Ancient remains from Canaan in the Israel Museum (Photo: The Judean)

One interesting solution to the Israeli-Palestinian conflict has been completely abandoned in recent decades due largely to the strong Islamification of the local Palestinian population; that solution was the cultural integration of Diaspora Jews and local Muslims into one united group known as Israelis. While the Muslim and early Ottoman empires who ruled the land of Israel for centuries did indeed allow for expanded non-Jewish migration into the region, according to some, many of those in today's local Palestinian communities have their roots in Judaism. Yes, there are many in the Palestinian population whose ancestors were 'Judeans' and were forcefully converted to Islam or Christianity, or just chose to do so, and the DNA surveys and analysis back this claim up. In the early years of modern Zionism, this fact held the secrets of how to prevent an endless conflict, and pursuing it further was of deep interest to many key players such as David Ben-Gurion, Yitzhak Ben-Zvi, and many others. 

It is largely accepted in the academic world that with the collapse of the Jewish Revolt against the Roman Empire, not all Judeans, now referred to as Jews, were forcefully evacuated from the Land of Israel. Many Jews were able to hide in the mountainous regions of Samaria and Galilee, specifically around the Safed area and Mount Meron, while many others were actually kept in Judea by the Romans to help monitor the various trade routes which were crucial for the Empire’s economy. In time, many of these Jews became disconnected from their brethren in the Diaspora and even detached from their Israelite-Judean roots, making them vulnerable to religious persecution and forced conversions by the newly emerged Byzantine Empire and the Arab conquests that followed. 

As the centuries passed and the reluctant acceptance of Arab culture became a reality, most of these former Judeans who were now Muslims forgot their deep-rooted connection to Israel and Judaism. While this was the rule, there were exceptions. One of the largest and most studied examples of a modern “Palestinian” family recognizing and maintaining their Jewish heritage comes from the Makhamra clan. The large family’s origins are disputed, with some experts claiming they came to Israel as Spanish Jews fleeing the Inquisition while others, including a number of Makhamra members, claim they were Jews who fled Judea towards the southeast after the Temple’s destruction, heading to Arabia returning to the land during the rise of Muhammad and the subsequent Islamic expulsion of Arabian Jews in the 7th century.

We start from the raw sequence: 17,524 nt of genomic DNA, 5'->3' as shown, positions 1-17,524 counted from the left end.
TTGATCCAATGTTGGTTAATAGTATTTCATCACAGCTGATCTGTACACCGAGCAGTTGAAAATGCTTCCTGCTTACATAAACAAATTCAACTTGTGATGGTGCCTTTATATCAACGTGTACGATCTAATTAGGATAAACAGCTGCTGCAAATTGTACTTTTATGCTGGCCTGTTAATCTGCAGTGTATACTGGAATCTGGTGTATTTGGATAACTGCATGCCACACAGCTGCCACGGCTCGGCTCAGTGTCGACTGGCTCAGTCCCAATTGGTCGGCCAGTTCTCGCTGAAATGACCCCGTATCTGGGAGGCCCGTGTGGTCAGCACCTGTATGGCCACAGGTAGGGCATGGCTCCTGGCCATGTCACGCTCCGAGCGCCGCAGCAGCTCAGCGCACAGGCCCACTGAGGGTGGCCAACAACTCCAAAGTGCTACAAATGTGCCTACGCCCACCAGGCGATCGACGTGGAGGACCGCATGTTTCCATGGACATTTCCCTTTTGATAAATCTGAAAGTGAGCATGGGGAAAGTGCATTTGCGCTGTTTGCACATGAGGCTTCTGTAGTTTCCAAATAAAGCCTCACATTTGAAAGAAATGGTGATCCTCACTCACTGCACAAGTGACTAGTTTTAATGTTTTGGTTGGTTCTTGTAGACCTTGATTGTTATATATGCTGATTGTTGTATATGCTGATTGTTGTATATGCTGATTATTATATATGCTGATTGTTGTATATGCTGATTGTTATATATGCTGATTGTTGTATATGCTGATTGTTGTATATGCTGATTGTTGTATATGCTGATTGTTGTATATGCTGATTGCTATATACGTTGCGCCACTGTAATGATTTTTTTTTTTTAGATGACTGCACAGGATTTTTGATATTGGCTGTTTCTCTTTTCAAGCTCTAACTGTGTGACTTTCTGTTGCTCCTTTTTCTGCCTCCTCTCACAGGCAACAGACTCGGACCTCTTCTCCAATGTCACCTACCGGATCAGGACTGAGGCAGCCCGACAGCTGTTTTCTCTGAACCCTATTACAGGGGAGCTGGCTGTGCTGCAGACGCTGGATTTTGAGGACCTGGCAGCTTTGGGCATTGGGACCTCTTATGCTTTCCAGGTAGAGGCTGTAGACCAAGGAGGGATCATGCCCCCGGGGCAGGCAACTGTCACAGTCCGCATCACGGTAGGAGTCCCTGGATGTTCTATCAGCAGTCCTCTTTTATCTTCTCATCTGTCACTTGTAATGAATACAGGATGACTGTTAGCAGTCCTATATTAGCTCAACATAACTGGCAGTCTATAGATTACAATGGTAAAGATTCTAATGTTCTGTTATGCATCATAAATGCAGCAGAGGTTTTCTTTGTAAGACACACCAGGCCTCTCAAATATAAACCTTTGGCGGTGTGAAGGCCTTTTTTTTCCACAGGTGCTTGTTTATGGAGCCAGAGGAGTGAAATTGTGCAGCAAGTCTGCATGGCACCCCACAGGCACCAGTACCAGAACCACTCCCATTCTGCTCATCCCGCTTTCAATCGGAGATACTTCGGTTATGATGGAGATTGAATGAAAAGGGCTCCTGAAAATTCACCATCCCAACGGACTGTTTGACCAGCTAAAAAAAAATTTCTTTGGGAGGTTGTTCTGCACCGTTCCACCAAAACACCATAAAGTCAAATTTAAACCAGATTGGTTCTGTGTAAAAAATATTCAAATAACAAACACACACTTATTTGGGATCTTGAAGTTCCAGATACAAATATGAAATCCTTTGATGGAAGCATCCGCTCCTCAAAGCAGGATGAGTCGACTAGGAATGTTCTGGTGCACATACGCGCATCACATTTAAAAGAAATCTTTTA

The Makhamras, who currently live in the hills near Hebron have maintained a number of Jewish traditions including the lighting of candles around the time of the Jewish holiday of Hanukkah and a refusal to eat Camel meat which is permitted in Islam but not Judaism. Their surname which is of an Arabic dialect, according to the family's own account, translates into “Wine-Makers,” which is a profession considered Haram (prohibited) in Islam but definitely would make sense for a Jewish family where wine was and is essential to many of the rituals. The Makhamras join a number of other modern-Palestinian clans who claim some sort of Jewish heritage, many of who have presented their ancient Menorahs and ancient Psalms scriptures to Israeli governments throughout the years. 

Yitzhak Ben-Zvi, Israel’s longest serving President, and a renowned scholar, was completely fascinated by revealing more depth to this connection between Jews and who they defined at the time as their Arab enemies. He was under the impression that nationalizing the term ‘Israelite’ into a broad definition of all those with a clear connection to the descendants of Abraham, Issac, and Jacob could be the solution for peace in the modern State of Israel, and perhaps the entire Middle East.  

Ben-Zvi’s curiosity was joined by that of Israel's first President, David Ben-Gurion, who saw the importance of “educating” the local Bedouin population on their Jewish heritage. An entire program to “Judaize” the Bedouin communities was implemented, right before the famous General Moshe Dayan harshly rejected the idea, under the assumption that it would infuriate Israel’s hostile Islamic neighbors. 

The connection between Jews and Palestinians is not merely supported by scholars of history and politicians eager to bring about peace in the land, but as mentioned above, by hard science through many deep-diving scientific studies. In 2012, Harry Ostrer, a professor of pediatrics and pathology at the Albert Einstein College of Medicine in the Bronx, and Karl Skorecki, Director of Medical and Research Development at the Rambam Health Care Campus in Haifa, determined that “the closest genetic match to most of the Jewish identified DNA groups were the Palestinians, Israeli-Bedouins, and Druze (in addition to some Southern European communities, like those in Cypress).”

Decades have passed since Ben-Zvi and Ben Gurion’s efforts, and the rebirth of an intense new wave of Islamification during the first and second Intifadas has even further distanced Palestinian nationalists from openly accepting their ancestors' cultural and religious alignment. However, perhaps specifically in these times, when it seems all hope is lost for a peaceful resolution to the Israeli-Palestinian conflict, it is important to reexamine history and be reminded of the close-shared values both people share. The love of the land, the fear of the one and only God, and the constant journey in search of peace. 

Sign Up For The Judean Newsletter

I agree with the Terms and conditions and the Privacy policy